- Grant, P.R. (2009) Pers. comm.
- Grant, P.R. and Grant, B.R. (2006) Evolution of character displacement in Darwin’s Finches. Science, 313: 224 - 226.
- Hosken, D.J. and Balloux, F. (2002) Thirty years of evolution in Darwin’s finches. Trends in Ecology and Evolution, 17: 447 - 448.
- Grant, P.R. and Grant, B.R. (2002) Unpredictable evolution in a 30-year study of Darwin's finches. Science, 296: 707 - 711.
Charles Darwin Foundation (March, 2009)
Birdlife International (March, 2009)
UNEP-WCMC (March, 2009)
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Common cactus-finch biology
The highly adaptive beaks of Darwin’s finches enable each species to occupy a different ecological niche based on different food types (2) (4). The foraging behaviour of the common cactus-finch varies with the seasons, but when Opuntia cacti are flowering, the adults use their specialised beaks to feed almost exclusively on the pollen and nectar obtained from the flowers (4) (8). At other times of the year, Opuntia fruits and seeds become important components of its diet, and during the rainy season, this finch will take advantage of various additional sources of food, such as shoots, berries, seeds, caterpillars and budworms (8)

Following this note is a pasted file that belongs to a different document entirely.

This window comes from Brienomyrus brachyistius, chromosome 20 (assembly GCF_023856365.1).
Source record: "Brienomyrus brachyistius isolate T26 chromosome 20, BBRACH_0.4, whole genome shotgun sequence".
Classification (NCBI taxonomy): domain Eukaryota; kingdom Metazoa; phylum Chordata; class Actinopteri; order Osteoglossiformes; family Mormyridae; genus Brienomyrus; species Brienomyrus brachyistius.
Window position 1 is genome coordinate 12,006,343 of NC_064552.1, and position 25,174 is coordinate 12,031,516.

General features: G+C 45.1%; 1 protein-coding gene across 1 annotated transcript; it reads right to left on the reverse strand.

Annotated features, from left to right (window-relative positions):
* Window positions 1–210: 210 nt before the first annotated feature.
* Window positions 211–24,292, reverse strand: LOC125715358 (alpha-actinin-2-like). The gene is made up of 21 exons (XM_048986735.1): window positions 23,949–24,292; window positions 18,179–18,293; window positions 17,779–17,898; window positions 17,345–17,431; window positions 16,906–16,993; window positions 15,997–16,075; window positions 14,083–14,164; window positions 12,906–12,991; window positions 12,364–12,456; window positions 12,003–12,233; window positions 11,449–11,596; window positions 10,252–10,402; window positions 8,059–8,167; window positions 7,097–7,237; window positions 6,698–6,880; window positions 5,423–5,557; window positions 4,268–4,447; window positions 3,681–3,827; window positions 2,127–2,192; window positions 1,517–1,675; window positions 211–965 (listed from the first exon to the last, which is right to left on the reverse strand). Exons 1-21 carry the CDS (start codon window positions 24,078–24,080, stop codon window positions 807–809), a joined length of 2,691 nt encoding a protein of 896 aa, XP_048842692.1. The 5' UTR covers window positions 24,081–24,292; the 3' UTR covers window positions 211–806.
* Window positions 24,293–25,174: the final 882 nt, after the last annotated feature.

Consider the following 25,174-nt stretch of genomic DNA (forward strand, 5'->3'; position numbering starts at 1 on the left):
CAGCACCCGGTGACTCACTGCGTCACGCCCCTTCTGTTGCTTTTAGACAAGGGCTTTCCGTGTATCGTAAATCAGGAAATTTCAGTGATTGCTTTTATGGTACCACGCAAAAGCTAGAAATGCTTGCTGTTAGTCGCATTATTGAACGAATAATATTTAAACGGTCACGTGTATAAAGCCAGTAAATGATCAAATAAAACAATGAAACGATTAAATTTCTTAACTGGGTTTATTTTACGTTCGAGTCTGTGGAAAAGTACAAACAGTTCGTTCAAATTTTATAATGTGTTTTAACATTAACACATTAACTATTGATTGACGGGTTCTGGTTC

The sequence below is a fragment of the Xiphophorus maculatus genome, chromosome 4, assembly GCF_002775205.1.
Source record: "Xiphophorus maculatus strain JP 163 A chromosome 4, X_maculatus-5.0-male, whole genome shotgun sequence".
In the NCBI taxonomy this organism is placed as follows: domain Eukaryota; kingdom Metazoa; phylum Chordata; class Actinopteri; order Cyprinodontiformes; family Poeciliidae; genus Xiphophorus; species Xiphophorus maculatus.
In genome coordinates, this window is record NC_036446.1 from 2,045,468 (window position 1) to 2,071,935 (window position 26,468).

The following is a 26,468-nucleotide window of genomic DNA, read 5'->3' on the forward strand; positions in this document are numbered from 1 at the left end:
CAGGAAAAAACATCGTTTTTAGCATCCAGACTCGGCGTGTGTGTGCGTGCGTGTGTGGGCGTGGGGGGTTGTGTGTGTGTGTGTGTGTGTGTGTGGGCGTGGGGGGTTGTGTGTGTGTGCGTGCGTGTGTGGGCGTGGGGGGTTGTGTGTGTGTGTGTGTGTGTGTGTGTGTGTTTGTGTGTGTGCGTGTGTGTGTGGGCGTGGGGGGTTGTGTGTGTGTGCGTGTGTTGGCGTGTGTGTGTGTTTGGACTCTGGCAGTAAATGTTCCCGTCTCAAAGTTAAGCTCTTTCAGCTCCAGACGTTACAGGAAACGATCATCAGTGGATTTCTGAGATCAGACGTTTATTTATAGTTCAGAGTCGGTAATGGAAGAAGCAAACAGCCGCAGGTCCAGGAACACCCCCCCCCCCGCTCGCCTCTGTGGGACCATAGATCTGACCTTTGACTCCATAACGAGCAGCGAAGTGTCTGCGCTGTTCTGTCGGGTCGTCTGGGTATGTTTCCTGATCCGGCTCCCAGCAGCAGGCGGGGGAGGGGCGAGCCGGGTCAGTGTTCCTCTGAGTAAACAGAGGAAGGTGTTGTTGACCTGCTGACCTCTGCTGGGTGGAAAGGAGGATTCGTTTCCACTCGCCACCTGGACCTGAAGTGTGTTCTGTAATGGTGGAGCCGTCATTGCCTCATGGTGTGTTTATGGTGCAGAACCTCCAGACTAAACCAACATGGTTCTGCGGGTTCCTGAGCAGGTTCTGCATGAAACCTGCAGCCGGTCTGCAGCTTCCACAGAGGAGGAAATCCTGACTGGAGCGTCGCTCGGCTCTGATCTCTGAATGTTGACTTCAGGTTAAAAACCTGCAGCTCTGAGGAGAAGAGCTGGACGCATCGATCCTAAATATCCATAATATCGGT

Darwin’s finches generally breed opportunistically with egg-laying being most profuse when rainfall is high and food abundant (2). Pairs are typically monogamous and maintain small territories within which they build a small dome-shaped nest in a bush or cactus. On average each clutch comprises three to four eggs that are incubated for around 12 days before hatching. The nestlings are mostly raised on pollen, nectar and insects, and leave the nest after about two weeks (4) (9).